Thursday, June 13, 2024
HomeHealth and WellnessHow Nandini, 14, got her life back despite her cancer pain: She...

How Nandini, 14, got her life back despite her cancer pain: She now laughs, chats and has her favourite food

Fourteen-year-old Nandini Chaturvedi from Madhya Pradesh’s Singrauli district is enjoying her favourite food, gets chatty and perky and flashes a warm smile when we meet her. She misses school though. That’s where she would meet her friends and romp around the playground. But it has been more than a year since she hasn’t met them. Over the past year she has been battling terminal cancer and extreme pain that had bound her to bed. But now, with palliative care at the cancer centre, AIIMS, Delhi, she is happy she can talk to them, engage in banter with her family at home and feel more whole than broken in the time she has left.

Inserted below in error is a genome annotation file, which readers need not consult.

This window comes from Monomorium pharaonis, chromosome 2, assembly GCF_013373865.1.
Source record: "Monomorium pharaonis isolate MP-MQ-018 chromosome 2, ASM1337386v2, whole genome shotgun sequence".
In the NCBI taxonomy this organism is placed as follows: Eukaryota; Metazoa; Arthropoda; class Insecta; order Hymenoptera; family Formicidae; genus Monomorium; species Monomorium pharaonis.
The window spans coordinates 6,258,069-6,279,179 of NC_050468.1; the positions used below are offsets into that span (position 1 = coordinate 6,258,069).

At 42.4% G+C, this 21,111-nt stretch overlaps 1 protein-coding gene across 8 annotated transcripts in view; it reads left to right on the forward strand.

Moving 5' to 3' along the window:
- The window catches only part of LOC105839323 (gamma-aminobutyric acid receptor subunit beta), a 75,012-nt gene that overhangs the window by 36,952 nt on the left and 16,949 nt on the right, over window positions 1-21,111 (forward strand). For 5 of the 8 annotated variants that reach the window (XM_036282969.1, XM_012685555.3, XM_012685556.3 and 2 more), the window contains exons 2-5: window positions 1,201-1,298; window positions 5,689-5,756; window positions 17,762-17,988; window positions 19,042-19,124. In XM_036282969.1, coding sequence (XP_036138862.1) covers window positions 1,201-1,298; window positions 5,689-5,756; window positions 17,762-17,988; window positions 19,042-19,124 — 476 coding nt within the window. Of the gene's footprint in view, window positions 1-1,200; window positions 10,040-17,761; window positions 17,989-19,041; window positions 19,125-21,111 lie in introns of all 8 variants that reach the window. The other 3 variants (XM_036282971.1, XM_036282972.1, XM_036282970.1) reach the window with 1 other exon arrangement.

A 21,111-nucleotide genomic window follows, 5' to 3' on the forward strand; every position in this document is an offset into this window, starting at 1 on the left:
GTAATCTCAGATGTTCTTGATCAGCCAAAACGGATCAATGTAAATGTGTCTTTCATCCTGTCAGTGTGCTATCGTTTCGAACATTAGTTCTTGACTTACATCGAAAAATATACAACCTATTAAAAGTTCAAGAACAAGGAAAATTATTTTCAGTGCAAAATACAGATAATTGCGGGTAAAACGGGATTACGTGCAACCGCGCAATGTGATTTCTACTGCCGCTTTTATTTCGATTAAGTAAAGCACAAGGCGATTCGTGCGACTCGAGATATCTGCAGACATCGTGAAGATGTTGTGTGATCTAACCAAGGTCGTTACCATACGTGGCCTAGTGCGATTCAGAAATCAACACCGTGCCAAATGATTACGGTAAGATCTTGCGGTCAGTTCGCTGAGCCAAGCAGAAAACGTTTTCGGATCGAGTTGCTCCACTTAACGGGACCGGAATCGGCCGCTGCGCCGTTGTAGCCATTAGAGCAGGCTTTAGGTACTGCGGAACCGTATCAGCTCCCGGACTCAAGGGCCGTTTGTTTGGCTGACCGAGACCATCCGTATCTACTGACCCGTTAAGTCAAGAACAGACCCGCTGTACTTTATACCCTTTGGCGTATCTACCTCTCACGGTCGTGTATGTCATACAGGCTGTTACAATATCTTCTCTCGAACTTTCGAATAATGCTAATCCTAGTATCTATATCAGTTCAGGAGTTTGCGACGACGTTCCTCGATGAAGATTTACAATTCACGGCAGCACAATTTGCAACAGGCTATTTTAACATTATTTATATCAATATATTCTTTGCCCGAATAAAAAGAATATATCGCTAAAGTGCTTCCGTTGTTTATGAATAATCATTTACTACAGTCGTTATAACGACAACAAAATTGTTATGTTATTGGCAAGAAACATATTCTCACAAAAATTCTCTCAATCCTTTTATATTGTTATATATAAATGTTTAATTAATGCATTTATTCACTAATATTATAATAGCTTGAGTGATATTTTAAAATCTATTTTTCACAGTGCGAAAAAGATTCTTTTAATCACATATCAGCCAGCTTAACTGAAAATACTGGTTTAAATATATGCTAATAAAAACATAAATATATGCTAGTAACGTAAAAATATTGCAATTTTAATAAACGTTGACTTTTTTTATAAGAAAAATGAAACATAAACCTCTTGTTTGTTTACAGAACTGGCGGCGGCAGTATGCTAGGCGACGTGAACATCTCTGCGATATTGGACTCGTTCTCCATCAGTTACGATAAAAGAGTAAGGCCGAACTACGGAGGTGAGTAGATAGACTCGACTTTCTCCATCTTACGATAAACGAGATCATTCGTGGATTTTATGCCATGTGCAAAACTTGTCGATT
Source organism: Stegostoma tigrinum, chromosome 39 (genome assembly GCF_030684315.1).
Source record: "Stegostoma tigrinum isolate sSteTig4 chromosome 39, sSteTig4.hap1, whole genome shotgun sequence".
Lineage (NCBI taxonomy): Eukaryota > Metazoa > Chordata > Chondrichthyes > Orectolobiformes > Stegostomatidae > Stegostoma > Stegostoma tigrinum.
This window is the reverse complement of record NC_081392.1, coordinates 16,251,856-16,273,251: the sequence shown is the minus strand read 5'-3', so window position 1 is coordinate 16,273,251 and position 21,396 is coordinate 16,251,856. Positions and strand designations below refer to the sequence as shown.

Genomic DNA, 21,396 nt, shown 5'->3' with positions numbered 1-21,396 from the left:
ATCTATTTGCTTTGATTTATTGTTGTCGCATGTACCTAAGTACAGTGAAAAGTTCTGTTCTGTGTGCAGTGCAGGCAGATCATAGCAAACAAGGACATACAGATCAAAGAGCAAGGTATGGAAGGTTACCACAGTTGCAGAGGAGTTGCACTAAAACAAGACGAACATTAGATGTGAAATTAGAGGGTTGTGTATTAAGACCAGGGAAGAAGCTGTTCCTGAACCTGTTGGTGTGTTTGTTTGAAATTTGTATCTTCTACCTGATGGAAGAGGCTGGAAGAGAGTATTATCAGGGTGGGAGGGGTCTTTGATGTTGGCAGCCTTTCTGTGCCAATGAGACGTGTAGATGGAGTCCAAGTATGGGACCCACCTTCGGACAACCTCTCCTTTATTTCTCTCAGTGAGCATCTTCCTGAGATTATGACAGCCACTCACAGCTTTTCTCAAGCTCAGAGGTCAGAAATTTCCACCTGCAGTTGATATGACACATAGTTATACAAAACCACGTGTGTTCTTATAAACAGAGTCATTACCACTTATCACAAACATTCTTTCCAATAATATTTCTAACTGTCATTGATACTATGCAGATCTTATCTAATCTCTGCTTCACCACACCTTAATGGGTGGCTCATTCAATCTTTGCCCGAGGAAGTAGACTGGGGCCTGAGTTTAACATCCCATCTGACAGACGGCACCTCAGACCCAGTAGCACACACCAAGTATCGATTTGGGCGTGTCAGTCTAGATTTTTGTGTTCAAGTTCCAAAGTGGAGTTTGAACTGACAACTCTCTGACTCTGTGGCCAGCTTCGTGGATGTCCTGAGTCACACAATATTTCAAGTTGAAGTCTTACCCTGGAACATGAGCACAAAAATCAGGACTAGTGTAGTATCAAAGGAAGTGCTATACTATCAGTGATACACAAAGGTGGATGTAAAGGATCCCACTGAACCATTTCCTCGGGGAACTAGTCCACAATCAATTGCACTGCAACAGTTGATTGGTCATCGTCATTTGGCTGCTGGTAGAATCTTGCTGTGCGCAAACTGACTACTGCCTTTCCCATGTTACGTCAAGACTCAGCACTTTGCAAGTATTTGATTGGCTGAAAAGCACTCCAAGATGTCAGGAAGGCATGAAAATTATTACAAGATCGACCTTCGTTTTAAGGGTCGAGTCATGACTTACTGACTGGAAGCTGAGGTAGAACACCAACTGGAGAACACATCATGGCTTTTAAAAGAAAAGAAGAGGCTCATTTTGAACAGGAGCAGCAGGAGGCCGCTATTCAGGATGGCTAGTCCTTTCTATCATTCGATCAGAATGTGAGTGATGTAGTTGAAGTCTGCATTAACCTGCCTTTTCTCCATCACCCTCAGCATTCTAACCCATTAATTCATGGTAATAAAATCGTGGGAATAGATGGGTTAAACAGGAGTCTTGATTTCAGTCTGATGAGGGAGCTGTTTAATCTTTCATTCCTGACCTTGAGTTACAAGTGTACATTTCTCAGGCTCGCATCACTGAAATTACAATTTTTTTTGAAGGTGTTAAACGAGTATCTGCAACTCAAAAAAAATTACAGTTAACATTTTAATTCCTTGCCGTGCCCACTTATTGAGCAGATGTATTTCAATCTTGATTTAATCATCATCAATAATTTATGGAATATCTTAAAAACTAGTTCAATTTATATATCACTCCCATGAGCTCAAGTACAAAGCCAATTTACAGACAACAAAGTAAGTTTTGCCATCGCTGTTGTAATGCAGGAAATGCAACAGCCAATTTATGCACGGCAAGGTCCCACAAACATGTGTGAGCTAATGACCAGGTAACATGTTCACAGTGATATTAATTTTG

“Palliative care is medical caregiving aimed at optimising quality and dignity of life, mitigating pain and helping patients and family deal with a seemingly intractable situation with positivity. One of the challenges with terminal diseases is managing the expectations of the families and making the patients as comfortable as possible. Doctors are trained to treat patients, but they are not taught how to accept that someone is likely to die and ensure they die with dignity,” says Dr Sushma Bhatnagar, who heads the cancer centre at AIIMS and has been working to promote palliative care in the hospital. More than the pain-relieving medication, she and her team work on building trust with the family, reconcile with a possible outcome and build awareness on maximising the shared time they all have with terminal patients. Now Nandini’s family’s goals have changed.  Initially, they wanted her to get better, walk and go back to school. They wanted her hair to grow so she could go back to tying ponies or plaits that she loved. Now, they want her to remain free of pain so that she can savour the food she eats, have a good night’s sleep and keep smiling for as long as she can. AIIMS is training doctors in 100 districts in North India so that sick patients do not have to travel far to access palliative services. Even Nandini, who has been receiving chemotherapy every 21 days since her treatment started in January, has to travel from Singrauli.